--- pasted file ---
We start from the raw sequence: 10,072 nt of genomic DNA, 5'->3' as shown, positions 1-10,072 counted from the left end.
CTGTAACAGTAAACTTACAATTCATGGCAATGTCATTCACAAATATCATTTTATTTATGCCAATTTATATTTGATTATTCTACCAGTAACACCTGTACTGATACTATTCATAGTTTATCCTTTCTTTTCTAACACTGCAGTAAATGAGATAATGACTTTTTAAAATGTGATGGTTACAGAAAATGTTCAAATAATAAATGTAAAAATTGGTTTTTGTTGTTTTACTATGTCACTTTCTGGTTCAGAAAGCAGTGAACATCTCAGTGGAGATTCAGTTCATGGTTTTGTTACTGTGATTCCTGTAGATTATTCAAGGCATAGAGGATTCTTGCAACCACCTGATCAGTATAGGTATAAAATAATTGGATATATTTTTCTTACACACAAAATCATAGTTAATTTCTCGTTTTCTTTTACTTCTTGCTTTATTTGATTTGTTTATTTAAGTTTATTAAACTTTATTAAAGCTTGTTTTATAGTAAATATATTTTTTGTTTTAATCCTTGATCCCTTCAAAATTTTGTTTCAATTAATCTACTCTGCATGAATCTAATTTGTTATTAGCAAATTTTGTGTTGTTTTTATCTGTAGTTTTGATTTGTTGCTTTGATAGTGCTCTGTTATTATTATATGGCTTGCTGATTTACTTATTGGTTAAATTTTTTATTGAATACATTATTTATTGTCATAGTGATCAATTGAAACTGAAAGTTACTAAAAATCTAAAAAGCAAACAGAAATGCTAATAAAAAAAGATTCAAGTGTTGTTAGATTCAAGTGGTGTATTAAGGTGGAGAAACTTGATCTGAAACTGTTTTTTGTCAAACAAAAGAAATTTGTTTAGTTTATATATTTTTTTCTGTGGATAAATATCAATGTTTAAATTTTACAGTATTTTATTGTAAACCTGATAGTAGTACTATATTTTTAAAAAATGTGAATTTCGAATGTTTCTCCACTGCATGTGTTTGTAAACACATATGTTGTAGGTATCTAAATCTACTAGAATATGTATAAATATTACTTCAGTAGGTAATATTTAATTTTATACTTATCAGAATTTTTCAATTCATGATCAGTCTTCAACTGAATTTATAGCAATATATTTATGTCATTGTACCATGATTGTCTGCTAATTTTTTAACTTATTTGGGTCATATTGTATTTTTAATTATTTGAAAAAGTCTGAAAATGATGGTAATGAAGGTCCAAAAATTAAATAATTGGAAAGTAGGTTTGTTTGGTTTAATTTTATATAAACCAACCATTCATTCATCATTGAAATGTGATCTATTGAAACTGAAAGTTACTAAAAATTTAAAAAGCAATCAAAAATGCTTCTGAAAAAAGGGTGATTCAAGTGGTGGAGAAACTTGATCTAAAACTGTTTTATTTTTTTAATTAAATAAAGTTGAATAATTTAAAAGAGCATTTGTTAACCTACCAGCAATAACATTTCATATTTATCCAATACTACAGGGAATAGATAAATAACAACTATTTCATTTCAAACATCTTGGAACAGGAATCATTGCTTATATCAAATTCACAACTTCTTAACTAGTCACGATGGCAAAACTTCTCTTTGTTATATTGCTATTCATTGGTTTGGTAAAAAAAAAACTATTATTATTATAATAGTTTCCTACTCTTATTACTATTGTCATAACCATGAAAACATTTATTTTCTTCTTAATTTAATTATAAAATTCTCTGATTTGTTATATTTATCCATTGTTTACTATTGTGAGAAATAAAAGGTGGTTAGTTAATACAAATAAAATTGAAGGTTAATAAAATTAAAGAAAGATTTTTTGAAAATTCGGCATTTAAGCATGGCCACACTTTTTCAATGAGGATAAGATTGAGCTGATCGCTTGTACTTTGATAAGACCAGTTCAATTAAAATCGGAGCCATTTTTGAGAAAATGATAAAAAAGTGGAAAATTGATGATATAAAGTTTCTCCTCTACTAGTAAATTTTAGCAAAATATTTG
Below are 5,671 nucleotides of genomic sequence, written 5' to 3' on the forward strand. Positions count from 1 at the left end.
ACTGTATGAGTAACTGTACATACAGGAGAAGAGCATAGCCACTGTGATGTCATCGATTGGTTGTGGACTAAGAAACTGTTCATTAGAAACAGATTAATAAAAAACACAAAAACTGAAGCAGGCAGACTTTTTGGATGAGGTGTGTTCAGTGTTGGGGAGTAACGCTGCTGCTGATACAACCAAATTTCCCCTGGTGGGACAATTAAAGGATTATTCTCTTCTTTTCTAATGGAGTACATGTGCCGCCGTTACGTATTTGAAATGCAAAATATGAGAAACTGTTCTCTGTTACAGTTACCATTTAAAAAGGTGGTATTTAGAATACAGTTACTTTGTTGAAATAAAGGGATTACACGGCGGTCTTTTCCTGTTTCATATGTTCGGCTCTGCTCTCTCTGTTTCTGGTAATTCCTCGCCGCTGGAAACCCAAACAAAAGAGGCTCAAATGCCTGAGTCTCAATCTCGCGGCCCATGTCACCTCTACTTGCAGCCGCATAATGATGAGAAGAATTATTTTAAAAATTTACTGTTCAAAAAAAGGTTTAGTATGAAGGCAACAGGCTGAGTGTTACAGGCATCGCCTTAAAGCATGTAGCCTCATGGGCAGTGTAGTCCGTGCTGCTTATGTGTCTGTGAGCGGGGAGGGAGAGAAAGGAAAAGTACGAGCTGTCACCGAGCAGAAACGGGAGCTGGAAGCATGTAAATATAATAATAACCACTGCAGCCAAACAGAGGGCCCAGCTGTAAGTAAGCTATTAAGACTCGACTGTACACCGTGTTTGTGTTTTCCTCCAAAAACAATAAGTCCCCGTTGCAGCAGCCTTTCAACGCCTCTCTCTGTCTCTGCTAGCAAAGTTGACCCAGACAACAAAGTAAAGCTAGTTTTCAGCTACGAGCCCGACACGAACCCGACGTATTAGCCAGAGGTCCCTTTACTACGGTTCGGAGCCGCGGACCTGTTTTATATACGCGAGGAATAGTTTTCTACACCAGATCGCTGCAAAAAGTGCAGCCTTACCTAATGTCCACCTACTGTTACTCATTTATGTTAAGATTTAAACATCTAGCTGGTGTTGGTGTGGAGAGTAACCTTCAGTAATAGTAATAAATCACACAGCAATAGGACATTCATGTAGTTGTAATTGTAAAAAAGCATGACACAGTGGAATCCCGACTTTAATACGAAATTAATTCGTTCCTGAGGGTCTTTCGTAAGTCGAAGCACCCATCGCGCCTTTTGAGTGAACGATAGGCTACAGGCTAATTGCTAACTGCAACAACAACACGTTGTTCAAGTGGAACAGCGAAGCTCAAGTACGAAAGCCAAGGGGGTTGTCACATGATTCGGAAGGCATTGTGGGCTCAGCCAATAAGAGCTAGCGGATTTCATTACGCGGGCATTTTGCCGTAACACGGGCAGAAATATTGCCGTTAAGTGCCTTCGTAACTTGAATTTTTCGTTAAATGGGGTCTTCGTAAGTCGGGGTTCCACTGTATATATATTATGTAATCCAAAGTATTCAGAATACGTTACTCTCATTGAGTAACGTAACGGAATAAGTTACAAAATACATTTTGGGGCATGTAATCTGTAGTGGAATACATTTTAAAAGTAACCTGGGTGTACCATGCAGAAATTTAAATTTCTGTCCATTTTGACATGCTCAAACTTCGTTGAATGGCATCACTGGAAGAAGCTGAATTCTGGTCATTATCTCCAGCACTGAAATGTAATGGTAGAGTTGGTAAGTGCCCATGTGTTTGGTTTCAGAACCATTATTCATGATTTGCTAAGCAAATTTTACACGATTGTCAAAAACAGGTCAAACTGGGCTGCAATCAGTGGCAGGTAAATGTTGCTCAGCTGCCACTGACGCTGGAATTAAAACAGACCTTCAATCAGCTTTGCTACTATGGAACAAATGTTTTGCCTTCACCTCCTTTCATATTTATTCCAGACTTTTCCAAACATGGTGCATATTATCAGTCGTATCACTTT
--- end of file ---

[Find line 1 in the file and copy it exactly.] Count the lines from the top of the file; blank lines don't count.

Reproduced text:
We start from the raw sequence: 10,072 nt of genomic DNA, 5'->3' as shown, positions 1-10,072 counted from the left end.